I watched NASA’s Orion spacecraft make a morning full of attempts to get off the ground last week before controllers called it a day, and then make good on their efforts the next morning.
The first morning’s attempts, with countdowns repeatedly and frustratingly interrupted by calls of “Hold! Hold! Hold!” just short of T-minus 3:00, brought to my mind the early days of manned flight. I was just a kid in early elementary school when I watched the Mercury flights, and later Gemini. Those flights were also frequently interrupted by the call of “Hold.” School was in walking distance, so my mom let me be a little late as I dawdled hoping to watch the launch. If I had to leave before lift-off, I hoped NASA would scrub the launch for a day or two. Sometimes when I came home from lunch, instead of watching Soupy Sales, I found the rocket was still on the pad and I got to watch it lift-off after all.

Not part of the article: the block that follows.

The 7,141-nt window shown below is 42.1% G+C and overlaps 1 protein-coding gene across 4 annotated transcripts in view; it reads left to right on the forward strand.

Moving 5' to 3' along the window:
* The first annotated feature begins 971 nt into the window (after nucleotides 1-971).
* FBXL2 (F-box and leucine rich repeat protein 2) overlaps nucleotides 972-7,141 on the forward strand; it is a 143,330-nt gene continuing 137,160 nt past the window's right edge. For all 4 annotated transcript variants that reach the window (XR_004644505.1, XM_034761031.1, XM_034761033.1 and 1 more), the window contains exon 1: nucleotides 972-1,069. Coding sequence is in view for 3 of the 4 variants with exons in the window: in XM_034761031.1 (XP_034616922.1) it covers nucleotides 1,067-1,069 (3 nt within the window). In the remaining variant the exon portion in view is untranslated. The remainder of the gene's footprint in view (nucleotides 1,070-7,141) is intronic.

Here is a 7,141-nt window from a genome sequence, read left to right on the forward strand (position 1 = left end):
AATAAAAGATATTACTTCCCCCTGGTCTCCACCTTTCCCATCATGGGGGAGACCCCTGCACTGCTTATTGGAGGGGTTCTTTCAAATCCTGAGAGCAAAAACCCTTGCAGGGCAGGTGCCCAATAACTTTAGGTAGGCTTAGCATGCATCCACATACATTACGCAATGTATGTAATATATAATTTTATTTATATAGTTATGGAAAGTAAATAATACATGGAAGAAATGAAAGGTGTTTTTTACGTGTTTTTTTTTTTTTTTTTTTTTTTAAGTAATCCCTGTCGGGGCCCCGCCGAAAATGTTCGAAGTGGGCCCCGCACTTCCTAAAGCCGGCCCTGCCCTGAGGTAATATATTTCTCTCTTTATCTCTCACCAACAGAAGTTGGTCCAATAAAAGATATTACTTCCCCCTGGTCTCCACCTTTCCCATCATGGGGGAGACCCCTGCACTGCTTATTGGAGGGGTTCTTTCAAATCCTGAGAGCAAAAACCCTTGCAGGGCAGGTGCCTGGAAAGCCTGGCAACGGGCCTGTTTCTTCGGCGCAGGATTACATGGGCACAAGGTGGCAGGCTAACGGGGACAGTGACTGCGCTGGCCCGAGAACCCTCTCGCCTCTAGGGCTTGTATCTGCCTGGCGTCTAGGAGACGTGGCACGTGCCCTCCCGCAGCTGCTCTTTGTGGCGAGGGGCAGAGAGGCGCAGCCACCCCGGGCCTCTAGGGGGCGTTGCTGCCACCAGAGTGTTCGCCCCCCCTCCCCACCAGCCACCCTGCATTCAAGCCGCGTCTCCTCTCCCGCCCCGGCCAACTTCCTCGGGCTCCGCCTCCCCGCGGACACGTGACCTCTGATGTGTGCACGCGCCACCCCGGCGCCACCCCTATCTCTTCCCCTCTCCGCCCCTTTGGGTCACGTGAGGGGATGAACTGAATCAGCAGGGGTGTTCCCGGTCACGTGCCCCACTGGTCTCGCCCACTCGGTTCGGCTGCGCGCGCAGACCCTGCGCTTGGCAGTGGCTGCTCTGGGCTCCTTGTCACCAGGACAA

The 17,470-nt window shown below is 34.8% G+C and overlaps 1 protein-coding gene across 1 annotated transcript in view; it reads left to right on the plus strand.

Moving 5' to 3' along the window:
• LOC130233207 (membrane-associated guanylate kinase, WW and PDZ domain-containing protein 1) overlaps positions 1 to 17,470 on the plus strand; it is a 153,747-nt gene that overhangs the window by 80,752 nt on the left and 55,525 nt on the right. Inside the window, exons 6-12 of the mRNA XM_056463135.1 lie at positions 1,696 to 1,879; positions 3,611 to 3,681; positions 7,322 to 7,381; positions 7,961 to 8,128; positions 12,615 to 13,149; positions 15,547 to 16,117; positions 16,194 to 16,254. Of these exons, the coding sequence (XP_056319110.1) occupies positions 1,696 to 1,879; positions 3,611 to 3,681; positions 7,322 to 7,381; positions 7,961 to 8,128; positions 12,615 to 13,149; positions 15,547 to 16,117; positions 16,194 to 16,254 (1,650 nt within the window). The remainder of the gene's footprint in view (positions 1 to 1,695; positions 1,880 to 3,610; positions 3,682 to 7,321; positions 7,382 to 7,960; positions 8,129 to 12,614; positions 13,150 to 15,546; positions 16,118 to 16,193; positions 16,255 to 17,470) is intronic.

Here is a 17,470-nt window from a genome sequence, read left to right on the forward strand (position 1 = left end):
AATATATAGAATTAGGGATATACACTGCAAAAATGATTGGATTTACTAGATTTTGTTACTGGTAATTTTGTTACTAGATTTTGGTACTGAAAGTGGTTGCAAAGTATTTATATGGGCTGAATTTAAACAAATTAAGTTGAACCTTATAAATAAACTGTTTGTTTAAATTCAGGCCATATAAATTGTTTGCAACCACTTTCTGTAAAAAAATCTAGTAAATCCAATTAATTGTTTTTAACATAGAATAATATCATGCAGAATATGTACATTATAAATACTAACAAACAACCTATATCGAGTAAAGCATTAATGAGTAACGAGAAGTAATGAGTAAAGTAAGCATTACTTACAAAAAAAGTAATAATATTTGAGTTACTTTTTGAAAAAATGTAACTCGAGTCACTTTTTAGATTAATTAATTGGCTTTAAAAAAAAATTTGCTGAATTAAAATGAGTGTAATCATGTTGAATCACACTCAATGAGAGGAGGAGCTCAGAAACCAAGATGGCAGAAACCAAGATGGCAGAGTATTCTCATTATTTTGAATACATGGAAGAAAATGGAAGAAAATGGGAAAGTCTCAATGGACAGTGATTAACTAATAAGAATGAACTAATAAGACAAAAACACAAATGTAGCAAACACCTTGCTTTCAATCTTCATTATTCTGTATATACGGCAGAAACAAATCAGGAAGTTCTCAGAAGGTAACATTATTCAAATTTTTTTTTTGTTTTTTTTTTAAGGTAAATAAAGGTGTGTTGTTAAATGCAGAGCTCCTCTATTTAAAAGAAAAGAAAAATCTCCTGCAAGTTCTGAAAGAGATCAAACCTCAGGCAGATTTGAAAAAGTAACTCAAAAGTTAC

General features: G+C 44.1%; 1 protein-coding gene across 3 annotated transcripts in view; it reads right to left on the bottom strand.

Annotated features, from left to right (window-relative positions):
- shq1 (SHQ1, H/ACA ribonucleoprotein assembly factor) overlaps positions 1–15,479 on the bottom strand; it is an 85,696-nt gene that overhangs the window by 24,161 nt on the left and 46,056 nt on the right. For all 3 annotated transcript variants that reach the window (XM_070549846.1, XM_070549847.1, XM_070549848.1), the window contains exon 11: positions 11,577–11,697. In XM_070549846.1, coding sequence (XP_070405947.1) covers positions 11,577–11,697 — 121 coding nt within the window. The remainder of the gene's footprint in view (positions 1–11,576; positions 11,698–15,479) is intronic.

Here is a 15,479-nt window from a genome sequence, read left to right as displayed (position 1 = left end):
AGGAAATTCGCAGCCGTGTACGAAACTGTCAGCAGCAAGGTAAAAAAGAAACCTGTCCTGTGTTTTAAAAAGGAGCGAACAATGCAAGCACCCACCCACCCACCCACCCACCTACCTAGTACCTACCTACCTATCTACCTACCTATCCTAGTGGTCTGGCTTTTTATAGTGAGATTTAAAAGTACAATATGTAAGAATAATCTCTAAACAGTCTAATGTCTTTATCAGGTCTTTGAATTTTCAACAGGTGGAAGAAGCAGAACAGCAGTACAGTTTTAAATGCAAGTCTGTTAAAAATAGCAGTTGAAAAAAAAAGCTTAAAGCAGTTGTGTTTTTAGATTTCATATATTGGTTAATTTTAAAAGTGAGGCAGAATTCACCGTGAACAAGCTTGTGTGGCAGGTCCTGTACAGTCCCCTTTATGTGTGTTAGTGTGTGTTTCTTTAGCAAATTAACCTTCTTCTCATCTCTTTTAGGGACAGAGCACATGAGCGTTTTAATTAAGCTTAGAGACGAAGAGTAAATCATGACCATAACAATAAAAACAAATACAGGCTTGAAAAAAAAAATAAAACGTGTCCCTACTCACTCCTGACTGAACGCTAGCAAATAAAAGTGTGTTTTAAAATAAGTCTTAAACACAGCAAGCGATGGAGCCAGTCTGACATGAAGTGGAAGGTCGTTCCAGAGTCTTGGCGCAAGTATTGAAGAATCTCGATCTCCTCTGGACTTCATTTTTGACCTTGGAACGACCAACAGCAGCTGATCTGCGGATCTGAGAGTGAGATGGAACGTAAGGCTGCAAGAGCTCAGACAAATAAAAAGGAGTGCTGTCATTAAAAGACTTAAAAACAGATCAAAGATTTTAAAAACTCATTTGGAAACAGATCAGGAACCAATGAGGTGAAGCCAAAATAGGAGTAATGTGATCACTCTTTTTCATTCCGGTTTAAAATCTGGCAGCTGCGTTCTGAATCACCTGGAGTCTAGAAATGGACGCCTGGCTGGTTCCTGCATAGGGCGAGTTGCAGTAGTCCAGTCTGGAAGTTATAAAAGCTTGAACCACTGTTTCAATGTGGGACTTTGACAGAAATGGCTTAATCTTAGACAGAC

It was more dramatic back then, of course, compared to the Orion launch. There was more at stake then. Heck, even unmanned launches in those days were dramatic as most of them blew up. It seemed to people watching that it was just a roll of the dice for the astronauts to survive lift-off.